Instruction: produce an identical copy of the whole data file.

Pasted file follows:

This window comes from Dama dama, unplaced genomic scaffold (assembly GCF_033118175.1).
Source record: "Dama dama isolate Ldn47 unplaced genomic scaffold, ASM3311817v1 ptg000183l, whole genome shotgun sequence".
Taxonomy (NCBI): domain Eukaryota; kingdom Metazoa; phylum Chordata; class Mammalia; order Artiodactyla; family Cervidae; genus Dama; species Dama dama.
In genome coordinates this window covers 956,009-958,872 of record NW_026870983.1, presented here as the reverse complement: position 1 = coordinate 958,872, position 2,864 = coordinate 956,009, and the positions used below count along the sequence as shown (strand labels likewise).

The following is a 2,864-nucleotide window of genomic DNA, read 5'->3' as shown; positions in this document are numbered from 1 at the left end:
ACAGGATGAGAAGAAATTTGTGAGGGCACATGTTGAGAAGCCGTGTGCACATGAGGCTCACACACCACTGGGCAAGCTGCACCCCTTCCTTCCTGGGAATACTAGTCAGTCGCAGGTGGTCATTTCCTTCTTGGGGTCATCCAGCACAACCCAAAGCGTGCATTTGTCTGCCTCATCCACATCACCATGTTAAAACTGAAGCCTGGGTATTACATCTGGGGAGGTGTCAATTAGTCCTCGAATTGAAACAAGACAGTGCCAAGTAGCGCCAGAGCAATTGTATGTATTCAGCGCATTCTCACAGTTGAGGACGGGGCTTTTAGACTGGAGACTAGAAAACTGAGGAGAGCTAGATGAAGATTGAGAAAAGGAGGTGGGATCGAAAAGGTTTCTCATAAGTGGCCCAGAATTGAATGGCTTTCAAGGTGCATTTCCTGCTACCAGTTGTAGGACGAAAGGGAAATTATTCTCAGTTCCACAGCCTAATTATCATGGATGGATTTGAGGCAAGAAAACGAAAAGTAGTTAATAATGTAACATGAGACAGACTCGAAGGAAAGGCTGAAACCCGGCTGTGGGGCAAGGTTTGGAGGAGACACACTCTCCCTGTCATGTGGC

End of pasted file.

This window comes from Dama dama, unplaced genomic scaffold (assembly GCF_033118175.1).
Source record: "Dama dama isolate Ldn47 unplaced genomic scaffold, ASM3311817v1 ptg000183l, whole genome shotgun sequence".
Taxonomy (NCBI): domain Eukaryota; kingdom Metazoa; phylum Chordata; class Mammalia; order Artiodactyla; family Cervidae; genus Dama; species Dama dama.
In genome coordinates this window covers 956,009-958,872 of record NW_026870983.1, presented here as the reverse complement: position 1 = coordinate 958,872, position 2,864 = coordinate 956,009, and the positions used below count along the sequence as shown (strand labels likewise).

The following is a 2,864-nucleotide window of genomic DNA, read 5'->3' as shown; positions in this document are numbered from 1 at the left end:
ACAGGATGAGAAGAAATTTGTGAGGGCACATGTTGAGAAGCCGTGTGCACATGAGGCTCACACACCACTGGGCAAGCTGCACCCCTTCCTTCCTGGGAATACTAGTCAGTCGCAGGTGGTCATTTCCTTCTTGGGGTCATCCAGCACAACCCAAAGCGTGCATTTGTCTGCCTCATCCACATCACCATGTTAAAACTGAAGCCTGGGTATTACATCTGGGGAGGTGTCAATTAGTCCTCGAATTGAAACAAGACAGTGCCAAGTAGCGCCAGAGCAATTGTATGTATTCAGCGCATTCTCACAGTTGAGGACGGGGCTTTTAGACTGGAGACTAGAAAACTGAGGAGAGCTAGATGAAGATTGAGAAAAGGAGGTGGGATCGAAAAGGTTTCTCATAAGTGGCCCAGAATTGAATGGCTTTCAAGGTGCATTTCCTGCTACCAGTTGTAGGACGAAAGGGAAATTATTCTCAGTTCCACAGCCTAATTATCATGGATGGATTTGAGGCAAGAAAACGAAAAGTAGTTAATAATGTAACATGAGACAGACTCGAAGGAAAGGCTGAAACCCGGCTGTGGGGCAAGGTTTGGAGGAGACACACTCTCCCTGTCATGTGGC